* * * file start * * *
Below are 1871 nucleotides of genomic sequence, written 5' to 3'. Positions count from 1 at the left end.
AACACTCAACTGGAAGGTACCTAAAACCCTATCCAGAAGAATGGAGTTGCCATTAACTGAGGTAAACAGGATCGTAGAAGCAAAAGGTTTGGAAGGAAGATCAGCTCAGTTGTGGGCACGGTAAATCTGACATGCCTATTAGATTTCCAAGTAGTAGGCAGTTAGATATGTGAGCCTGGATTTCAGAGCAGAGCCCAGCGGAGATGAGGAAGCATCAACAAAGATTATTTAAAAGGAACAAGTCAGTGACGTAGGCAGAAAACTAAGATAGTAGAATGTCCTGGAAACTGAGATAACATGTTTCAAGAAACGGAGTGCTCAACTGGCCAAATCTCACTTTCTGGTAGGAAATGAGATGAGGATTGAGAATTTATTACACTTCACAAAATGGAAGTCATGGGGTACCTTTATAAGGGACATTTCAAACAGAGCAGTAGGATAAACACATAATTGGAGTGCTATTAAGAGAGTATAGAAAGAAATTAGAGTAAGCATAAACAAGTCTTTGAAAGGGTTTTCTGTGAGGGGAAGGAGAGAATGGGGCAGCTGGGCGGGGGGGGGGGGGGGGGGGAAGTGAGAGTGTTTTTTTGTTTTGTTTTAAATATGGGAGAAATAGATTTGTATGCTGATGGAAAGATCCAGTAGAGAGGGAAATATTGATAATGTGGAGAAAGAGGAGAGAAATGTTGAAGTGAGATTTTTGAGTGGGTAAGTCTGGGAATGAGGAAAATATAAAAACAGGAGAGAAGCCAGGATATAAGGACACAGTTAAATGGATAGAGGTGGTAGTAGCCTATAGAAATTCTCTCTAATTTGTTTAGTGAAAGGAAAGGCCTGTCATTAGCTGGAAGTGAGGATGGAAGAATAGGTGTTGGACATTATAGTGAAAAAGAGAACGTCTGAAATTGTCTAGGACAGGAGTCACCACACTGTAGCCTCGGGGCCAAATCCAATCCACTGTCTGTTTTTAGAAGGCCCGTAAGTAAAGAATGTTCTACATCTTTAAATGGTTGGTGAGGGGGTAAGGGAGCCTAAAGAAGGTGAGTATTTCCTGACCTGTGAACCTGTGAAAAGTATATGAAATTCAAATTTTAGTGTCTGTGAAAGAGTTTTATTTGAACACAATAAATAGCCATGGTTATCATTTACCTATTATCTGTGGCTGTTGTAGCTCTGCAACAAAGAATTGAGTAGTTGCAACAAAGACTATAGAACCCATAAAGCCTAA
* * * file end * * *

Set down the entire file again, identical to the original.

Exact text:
Below are 1871 nucleotides of genomic sequence, written 5' to 3'. Positions count from 1 at the left end.
AACACTCAACTGGAAGGTACCTAAAACCCTATCCAGAAGAATGGAGTTGCCATTAACTGAGGTAAACAGGATCGTAGAAGCAAAAGGTTTGGAAGGAAGATCAGCTCAGTTGTGGGCACGGTAAATCTGACATGCCTATTAGATTTCCAAGTAGTAGGCAGTTAGATATGTGAGCCTGGATTTCAGAGCAGAGCCCAGCGGAGATGAGGAAGCATCAACAAAGATTATTTAAAAGGAACAAGTCAGTGACGTAGGCAGAAAACTAAGATAGTAGAATGTCCTGGAAACTGAGATAACATGTTTCAAGAAACGGAGTGCTCAACTGGCCAAATCTCACTTTCTGGTAGGAAATGAGATGAGGATTGAGAATTTATTACACTTCACAAAATGGAAGTCATGGGGTACCTTTATAAGGGACATTTCAAACAGAGCAGTAGGATAAACACATAATTGGAGTGCTATTAAGAGAGTATAGAAAGAAATTAGAGTAAGCATAAACAAGTCTTTGAAAGGGTTTTCTGTGAGGGGAAGGAGAGAATGGGGCAGCTGGGCGGGGGGGGGGGGGGGGGGGAAGTGAGAGTGTTTTTTTGTTTTGTTTTAAATATGGGAGAAATAGATTTGTATGCTGATGGAAAGATCCAGTAGAGAGGGAAATATTGATAATGTGGAGAAAGAGGAGAGAAATGTTGAAGTGAGATTTTTGAGTGGGTAAGTCTGGGAATGAGGAAAATATAAAAACAGGAGAGAAGCCAGGATATAAGGACACAGTTAAATGGATAGAGGTGGTAGTAGCCTATAGAAATTCTCTCTAATTTGTTTAGTGAAAGGAAAGGCCTGTCATTAGCTGGAAGTGAGGATGGAAGAATAGGTGTTGGACATTATAGTGAAAAAGAGAACGTCTGAAATTGTCTAGGACAGGAGTCACCACACTGTAGCCTCGGGGCCAAATCCAATCCACTGTCTGTTTTTAGAAGGCCCGTAAGTAAAGAATGTTCTACATCTTTAAATGGTTGGTGAGGGGGTAAGGGAGCCTAAAGAAGGTGAGTATTTCCTGACCTGTGAACCTGTGAAAAGTATATGAAATTCAAATTTTAGTGTCTGTGAAAGAGTTTTATTTGAACACAATAAATAGCCATGGTTATCATTTACCTATTATCTGTGGCTGTTGTAGCTCTGCAACAAAGAATTGAGTAGTTGCAACAAAGACTATAGAACCCATAAAGCCTAA